Concept: 4 out of 5
Execution: 4 out of 5
Yeah, but: It's mainly because of the meat.
The Long Version: Rowe Farms is something of a contemporary butcher's shop, and reflects a move toward specialty retailing that targets customers who are seeking locally sourced and/or organic meats and produce. The Annex location at 468 Bloor West is a fairly new store, and it's a good fit in an area that already has a high concentration of health(y)-food stores. It replaces an organic fruit and vegetable seller that wasn't quite so successful, though, so nothing is guaranteed.
I've been a supermarket shopper all of my life, and there's nothing I like more than the "Freezer" section – growing up in the suburbs will do that to you. But Penny is more likely to shop at the specialty stores, such as Yorkville's Whole Foods, so when Rowe moved into the neighbourhood she was there to give it a try. She brought home some ground beef to make chili with, and even with all of the competing flavours and ingredients, the difference in quality and taste was inescapable.
I'm a little embarrassed now to admit that I used to just buy boxes of frozen steaks. They were convenient, I could get two month's worth at a time, and they were just as good as the unfrozen stuff at the local grocery store. I just didn't realize how low those standards are. I spend a bit more now – although see my two-year update below – but even without bringing in the personal issues of natural and/or local food, it tastes much better.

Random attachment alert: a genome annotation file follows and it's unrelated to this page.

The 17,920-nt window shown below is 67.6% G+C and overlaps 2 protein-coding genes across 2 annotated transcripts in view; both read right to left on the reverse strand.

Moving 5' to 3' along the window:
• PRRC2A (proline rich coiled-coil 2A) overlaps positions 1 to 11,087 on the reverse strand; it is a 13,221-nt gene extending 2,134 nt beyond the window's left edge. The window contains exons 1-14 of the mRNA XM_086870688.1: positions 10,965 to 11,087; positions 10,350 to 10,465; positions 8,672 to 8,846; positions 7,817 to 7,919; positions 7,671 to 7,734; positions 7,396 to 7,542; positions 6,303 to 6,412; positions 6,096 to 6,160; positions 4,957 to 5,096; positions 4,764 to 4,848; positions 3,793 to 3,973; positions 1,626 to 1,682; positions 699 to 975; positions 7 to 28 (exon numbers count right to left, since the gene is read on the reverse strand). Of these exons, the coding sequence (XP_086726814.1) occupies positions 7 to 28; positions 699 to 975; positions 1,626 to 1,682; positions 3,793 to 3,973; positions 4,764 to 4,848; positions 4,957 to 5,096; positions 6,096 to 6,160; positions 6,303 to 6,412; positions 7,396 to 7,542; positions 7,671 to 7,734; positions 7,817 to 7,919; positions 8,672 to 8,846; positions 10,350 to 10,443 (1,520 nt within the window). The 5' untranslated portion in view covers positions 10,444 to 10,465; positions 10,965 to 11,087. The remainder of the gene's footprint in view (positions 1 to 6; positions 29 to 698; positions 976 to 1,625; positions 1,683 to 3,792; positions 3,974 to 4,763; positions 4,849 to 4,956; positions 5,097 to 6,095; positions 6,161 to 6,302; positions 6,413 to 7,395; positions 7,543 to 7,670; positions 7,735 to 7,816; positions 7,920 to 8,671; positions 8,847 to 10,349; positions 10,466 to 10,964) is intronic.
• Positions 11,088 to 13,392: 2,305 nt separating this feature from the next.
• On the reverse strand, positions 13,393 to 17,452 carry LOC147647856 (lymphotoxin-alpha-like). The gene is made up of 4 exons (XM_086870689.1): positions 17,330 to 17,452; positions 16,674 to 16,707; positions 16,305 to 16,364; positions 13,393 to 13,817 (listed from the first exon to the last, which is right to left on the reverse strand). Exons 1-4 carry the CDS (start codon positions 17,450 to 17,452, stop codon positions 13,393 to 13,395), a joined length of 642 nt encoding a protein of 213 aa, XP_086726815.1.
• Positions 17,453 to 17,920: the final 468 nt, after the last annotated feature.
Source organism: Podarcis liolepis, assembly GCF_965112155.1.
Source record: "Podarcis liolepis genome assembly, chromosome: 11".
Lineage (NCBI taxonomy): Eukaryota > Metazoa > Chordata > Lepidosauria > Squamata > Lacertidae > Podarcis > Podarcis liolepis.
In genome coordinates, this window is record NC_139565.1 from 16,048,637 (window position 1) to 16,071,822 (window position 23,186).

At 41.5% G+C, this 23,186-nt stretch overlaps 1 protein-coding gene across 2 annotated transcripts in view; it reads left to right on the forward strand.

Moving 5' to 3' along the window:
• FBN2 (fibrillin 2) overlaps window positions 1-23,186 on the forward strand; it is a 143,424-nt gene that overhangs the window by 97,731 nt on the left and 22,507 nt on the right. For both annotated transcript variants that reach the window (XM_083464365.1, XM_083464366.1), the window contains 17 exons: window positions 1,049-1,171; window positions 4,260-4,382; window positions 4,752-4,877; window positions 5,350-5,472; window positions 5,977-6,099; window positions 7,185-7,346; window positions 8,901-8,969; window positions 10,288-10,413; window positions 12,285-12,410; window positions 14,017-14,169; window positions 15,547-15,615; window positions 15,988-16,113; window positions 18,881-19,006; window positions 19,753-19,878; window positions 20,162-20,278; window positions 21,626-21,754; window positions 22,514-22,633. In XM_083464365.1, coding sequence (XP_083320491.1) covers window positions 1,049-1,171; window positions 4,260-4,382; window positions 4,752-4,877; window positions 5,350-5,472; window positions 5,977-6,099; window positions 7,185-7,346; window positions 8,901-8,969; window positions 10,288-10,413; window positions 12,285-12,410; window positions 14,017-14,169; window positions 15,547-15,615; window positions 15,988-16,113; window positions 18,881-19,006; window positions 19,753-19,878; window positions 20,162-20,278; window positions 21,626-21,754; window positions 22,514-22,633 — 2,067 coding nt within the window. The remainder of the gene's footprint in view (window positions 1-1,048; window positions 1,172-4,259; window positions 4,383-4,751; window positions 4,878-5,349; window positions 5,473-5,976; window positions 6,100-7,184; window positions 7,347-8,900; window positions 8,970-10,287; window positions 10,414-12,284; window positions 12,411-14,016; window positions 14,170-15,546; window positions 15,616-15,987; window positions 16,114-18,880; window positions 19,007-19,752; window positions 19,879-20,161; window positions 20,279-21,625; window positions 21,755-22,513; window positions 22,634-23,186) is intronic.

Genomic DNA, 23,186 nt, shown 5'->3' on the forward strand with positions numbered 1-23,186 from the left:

The big grocery stores are the prototype "Big Box" retailers – acres of parking lots spanning the suburbs to support massive stores that people go to because they have everything. But success in one extreme often creates a vacuum elsewhere, and Rowe Farms has local stores that really are worth an extra stop.
Updated two years later: Never ones to leave a new market uncontested once others have proved that it's viable, the big grocery stores in my area are now offering various meats that are intended to compete with the quality from specialty shops like Rowe Farms. This comes in various guises – free range, traditionally raised, hormone-free, homeschooled, and so on – and they're priced at a premium that makes Rowes' quite competitive. The product itself, however, simply isn't up to the same standard; it actually makes me a little sad to see what's being passed off these days. Rowe Farms remains my store of choice for evert product that they carry.
last updated 13 june 2013